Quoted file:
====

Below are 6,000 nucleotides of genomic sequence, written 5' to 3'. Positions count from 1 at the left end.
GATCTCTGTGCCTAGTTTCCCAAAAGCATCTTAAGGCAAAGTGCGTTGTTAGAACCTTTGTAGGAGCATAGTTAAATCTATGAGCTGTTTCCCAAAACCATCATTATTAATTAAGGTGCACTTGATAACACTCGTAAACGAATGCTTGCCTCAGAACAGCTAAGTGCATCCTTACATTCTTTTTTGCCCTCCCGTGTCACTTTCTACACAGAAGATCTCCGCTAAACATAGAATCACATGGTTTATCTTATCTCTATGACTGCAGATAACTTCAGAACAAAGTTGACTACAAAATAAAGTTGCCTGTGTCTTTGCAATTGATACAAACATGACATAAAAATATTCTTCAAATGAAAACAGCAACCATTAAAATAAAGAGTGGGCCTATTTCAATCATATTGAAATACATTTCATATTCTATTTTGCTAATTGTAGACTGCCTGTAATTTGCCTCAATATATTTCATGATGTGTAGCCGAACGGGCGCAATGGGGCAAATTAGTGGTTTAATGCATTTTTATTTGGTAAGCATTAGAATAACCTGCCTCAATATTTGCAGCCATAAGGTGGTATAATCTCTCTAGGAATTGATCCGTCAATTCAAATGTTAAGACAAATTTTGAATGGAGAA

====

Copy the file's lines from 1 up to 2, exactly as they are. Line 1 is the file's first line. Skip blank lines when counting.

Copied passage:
Below are 6,000 nucleotides of genomic sequence, written 5' to 3'. Positions count from 1 at the left end.
GATCTCTGTGCCTAGTTTCCCAAAAGCATCTTAAGGCAAAGTGCGTTGTTAGAACCTTTGTAGGAGCATAGTTAAATCTATGAGCTGTTTCCCAAAACCATCATTATTAATTAAGGTGCACTTGATAACACTCGTAAACGAATGCTTGCCTCAGAACAGCTAAGTGCATCCTTACATTCTTTTTTGCCCTCCCGTGTCACTTTCTACACAGAAGATCTCCGCTAAACATAGAATCACATGGTTTATCTTATCTCTATGACTGCAGATAACTTCAGAACAAAGTTGACTACAAAATAAAGTTGCCTGTGTCTTTGCAATTGATACAAACATGACATAAAAATATTCTTCAAATGAAAACAGCAACCATTAAAATAAAGAGTGGGCCTATTTCAATCATATTGAAATACATTTCATATTCTATTTTGCTAATTGTAGACTGCCTGTAATTTGCCTCAATATATTTCATGATGTGTAGCCGAACGGGCGCAATGGGGCAAATTAGTGGTTTAATGCATTTTTATTTGGTAAGCATTAGAATAACCTGCCTCAATATTTGCAGCCATAAGGTGGTATAATCTCTCTAGGAATTGATCCGTCAATTCAAATGTTAAGACAAATTTTGAATGGAGAA